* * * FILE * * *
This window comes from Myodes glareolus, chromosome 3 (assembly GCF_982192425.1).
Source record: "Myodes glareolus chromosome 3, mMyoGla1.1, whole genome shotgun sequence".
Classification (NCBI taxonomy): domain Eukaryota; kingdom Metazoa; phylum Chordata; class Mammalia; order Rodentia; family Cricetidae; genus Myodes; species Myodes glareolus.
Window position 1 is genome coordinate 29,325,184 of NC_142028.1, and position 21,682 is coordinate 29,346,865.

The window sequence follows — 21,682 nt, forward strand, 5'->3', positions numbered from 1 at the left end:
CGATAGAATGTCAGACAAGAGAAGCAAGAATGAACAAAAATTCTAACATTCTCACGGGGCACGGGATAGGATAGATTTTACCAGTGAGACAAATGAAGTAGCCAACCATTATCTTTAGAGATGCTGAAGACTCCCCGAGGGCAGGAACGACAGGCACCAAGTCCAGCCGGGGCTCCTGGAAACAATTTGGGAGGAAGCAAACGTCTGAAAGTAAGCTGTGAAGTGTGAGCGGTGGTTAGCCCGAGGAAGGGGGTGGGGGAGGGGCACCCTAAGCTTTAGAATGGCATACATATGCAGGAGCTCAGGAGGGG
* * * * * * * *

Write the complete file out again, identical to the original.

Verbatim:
This window comes from Myodes glareolus, chromosome 3 (assembly GCF_982192425.1).
Source record: "Myodes glareolus chromosome 3, mMyoGla1.1, whole genome shotgun sequence".
Classification (NCBI taxonomy): domain Eukaryota; kingdom Metazoa; phylum Chordata; class Mammalia; order Rodentia; family Cricetidae; genus Myodes; species Myodes glareolus.
Window position 1 is genome coordinate 29,325,184 of NC_142028.1, and position 21,682 is coordinate 29,346,865.

The window sequence follows — 21,682 nt, forward strand, 5'->3', positions numbered from 1 at the left end:
CGATAGAATGTCAGACAAGAGAAGCAAGAATGAACAAAAATTCTAACATTCTCACGGGGCACGGGATAGGATAGATTTTACCAGTGAGACAAATGAAGTAGCCAACCATTATCTTTAGAGATGCTGAAGACTCCCCGAGGGCAGGAACGACAGGCACCAAGTCCAGCCGGGGCTCCTGGAAACAATTTGGGAGGAAGCAAACGTCTGAAAGTAAGCTGTGAAGTGTGAGCGGTGGTTAGCCCGAGGAAGGGGGTGGGGGAGGGGCACCCTAAGCTTTAGAATGGCATACATATGCAGGAGCTCAGGAGGGG